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Diverse group seeks clemency for Judy Clark


By ANTHONY R. MANCINI
ANTHONY R. MANCINI PHOTO

Reporter Tom Robbins speaking in favor of clemency for Judy Clark at the library on April 25.

 

Members of Friends of Judith Clark, an activist group devoted to the release from prison of the eponymous former radical and 1981 Brink’s robbery participant, spoke to a group of approximately 80 people at the Katonah Village Library on April 25 to promote their cause.

Ms. Clark, who is serving a 75-year-to-life sentence in the Bedford Hills Correctional Facility, was convicted of three counts of second-degree murder and six counts of robbery due to her role in a Brink’s robbery. The robbery occurred on Oct. 20, 1981, when armed radicals assaulted a Brink’s armored truck in Nyack, shooting and killing one guard and severely wounding another. The robbers later shot at police after being pulled over in a getaway vehicle, killing two officers. Participants in the robbery, Ms. Clark included, were either members of or affiliated with revolutionary radical groups such as the Black Liberation Army, the
ANTHONY R. MANCINI PHOTO

Judy Clark, who is seeking parole from Bedford Hills Correction Facility where she is serving a 75-year-to-life sentence.

 
Weather Underground Organization and the May 19th Communist Organization.

Ms. Clark was arrested the day of the incident, along with two of her co-conspirators, after crashing what court documents describe as a getaway vehicle. Court documents say Ms. Clark was not accused of performing any shootings during the robbery or subsequent escape attempt.

Ms. Clark was 31 years old at the time of the robbery. She has been serving most of the past 30 years in Bedford Hills, and her supporters say that she has long since paid for her crime. She is remorseful about the three men who died during the robbery and has bettered herself and helped others in prison by working with inmate mothers and inmates with AIDS.

Rabbi Arik Wolf of Chabad of Bedford, who has met with Ms. Clark on multiple occasions during his time spent working with prisoners, said upon first meeting her that he was surprised she had developed into the person she is today.

“I met a deep, thoughtful, spiritual, introspective person,” he said. “We spoke about her spiritual journey. We spoke about her crimes. We spoke about the gut-wrenching process of taking responsibility for what she did and for the pain she caused other people. Just the idea of somebody changing themselves, somebody working on their own character, somebody who knows they have been in a bad place and doing a full transformation, is unbelievable.”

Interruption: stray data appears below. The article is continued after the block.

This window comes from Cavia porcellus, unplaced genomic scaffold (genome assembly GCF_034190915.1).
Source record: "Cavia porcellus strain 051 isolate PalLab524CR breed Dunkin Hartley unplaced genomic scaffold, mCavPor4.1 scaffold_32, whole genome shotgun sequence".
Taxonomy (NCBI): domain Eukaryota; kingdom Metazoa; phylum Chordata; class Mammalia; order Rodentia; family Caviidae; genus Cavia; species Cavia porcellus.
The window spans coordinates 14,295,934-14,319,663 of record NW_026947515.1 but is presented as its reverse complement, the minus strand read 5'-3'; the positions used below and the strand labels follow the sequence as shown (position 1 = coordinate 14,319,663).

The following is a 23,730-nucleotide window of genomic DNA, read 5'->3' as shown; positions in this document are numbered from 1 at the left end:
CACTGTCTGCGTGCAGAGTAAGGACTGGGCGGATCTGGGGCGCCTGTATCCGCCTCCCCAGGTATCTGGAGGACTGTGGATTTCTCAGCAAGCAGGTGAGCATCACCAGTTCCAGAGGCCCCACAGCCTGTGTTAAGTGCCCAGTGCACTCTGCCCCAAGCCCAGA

The Rev. Ronald Lemmert, former chaplain of Bedford Hills Correctional, said at the event that both prisoners and corrections officers alike have an admiration for Ms. Clark, which is highly unusual. Father Lemmert said Ms. Clark eventually dropped her radical attitude, in large part due to her relationship with her daughter, who was an infant at the time of the robbery.

“It started when she was in solitary confinement for two years. During that time she was reflecting on some of her past choices and how much she had hurt her young daughter by the choices she had made,” he said. “It occurred to her how badly the children of the men that had been killed in the Brink’s robbery felt, how their children were also in pain. This was one of the things that helped bring about her conversion.”

Father Lemmert said in his travels to Rwanda after the 1994 genocide of the country’s Tutsi population he found that many of the survivors and family members of victims were able to learn to forgive and eventually release many convicted perpetrators.

“I spoke with numerous survivors throughout Rwanda who got tired of living in the hell that they have created for themselves from their hatred and bitterness. Eventually they learned to find peace through forgiveness,” he said. “We owe it to our own crime victims’ families to show them a better way. If keeping Judy locked up for the past 30 years has not given them any peace yet, I seriously doubt if more time will ever help them find peace in the future.”